As mentors, we’ve just learned so much more as we’ve gone along each time. With each new series, each new set of artists we’re learning how we can improve it, we’re learning about ourselves and what we want, and are looking for in the winners. We’ve tried to level up every single time and this year, in particular, the competition has been amazing because of the talent and it’s all so close. There are also a few twists and turns that haven’t been a part of series one, two and three, so it definitely feels like it’s one of the best, and most exciting yet. It feels like a very natural progression to get to this level of the show.
What has the talent been like this year and what are you personally looking for in a winner?
We’ve seen some incredible talent across the last three years of the show, but this year the six we have just brought it. Everybody is different, and they’re all bringing different strengths to the table, as well as having varying degrees of their experience - some have been doing it for years, some only started in the pandemic, so it’s a great range.
What makes a winner would be someone that can not only can hold their own in the competition, but outside of it too because they’ll be up against the entire rap world, which, as we know is at a very high level at the moment. The winner has to really has to be able to hold their own and have the ability to build an exciting brand - we’re looking for the artist to tick as many boxes as possible and those boxes come in all different shapes and sizes, it’s not one size fits all. It’s the growth, development and the progression of each that we find the most rewarding so whatever their level, they’ll gain a different, and equally unique experience.
There’s a surprise in this series that hasn’t been done before - what did that element of uncertainty add to the show?
Throwing the twist in from the first episode really had everybody on their toes, nobody knew what or where or when things would change. We kept it very vague, but we just made sure the artists understood that this new switch-up meant the stakes are even higher, so it definitely increased the intensity of competition overall.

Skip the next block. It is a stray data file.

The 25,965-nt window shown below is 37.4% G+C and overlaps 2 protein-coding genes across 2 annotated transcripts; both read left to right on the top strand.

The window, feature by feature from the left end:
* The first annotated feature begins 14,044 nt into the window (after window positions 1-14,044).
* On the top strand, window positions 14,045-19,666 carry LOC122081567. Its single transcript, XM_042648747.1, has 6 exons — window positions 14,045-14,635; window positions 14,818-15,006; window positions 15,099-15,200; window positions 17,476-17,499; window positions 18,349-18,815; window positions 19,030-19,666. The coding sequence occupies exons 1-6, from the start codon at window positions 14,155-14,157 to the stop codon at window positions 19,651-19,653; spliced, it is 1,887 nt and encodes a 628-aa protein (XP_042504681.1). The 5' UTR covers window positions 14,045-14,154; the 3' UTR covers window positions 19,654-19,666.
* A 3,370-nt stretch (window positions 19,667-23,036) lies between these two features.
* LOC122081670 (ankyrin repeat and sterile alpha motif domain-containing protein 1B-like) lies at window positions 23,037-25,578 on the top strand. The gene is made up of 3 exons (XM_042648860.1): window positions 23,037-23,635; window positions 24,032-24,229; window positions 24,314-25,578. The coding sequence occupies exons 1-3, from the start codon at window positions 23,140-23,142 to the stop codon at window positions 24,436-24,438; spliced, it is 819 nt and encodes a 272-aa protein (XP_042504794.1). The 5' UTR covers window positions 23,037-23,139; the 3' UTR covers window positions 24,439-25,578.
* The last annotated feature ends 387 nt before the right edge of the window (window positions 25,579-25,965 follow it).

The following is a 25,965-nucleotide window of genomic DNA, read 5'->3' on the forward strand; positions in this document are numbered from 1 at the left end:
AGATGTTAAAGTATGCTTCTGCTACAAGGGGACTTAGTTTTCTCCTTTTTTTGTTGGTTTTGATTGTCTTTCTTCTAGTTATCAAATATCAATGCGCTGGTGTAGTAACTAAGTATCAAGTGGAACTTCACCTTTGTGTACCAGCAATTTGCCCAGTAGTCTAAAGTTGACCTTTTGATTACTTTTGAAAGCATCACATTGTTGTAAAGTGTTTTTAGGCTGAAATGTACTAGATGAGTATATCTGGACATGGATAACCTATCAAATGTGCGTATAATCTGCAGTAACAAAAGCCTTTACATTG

There are a lot of exciting guest mentors on the show this series, what do you feel like they all brought in terms of the challenges they were part of?
We’ve had some major names across the last three series, and this year wasn’t any different - we selected mentors we felt would work well in the respective challenges because they had an understanding or relation to it, and it was great to have a new pair of ears and eyes take a look and listen to the artists and give their feedback, and sometimes constructive criticism. It was inspiring for the artists, also, some of these guest mentors are their musical heroes, or they’re big fans so bringing in a different person, having a different perspective every week was beneficial to them, for sure.
Were there any key or memorable moments that stood out or did you have a favourite challenge?
I loved the clash - that’s always a favourite, but this year I really enjoyed the video challenge that the artists were given, there was a little twist to that this year too. Also, the ‘letter to yourself’ challenge was a great challenge - the artists really had to be vulnerable and open up on that one, and we got to learn a lot about where they came from, and things they’d gone through. There was a lot of emotion after that one so I really enjoyed it, and we got to see some people really begin to stand out.
This is the second series that the show is in Manchester, what is great about the city as a location for the show?
I’ve always loved Manchester, and long before we ever did the show it used to show me as much love as London did when I was just starting out as a DJ and I’d travel up there for shows. Manchester has got such a great history when it comes to music outside of Rap, taking it back to the likes of Oasis and the Stone Roses and that era of UK music right the way to artists influencing the Rap scene heavily today, like Bugzy Malone and Aitch.
In terms of location, to film here is really exciting, there are so many great pieces of architecture and history like the Victoria Bath Houses, and the Albert Hall, which is iconic and that we shot at. The whole city has a way of really inspiring you.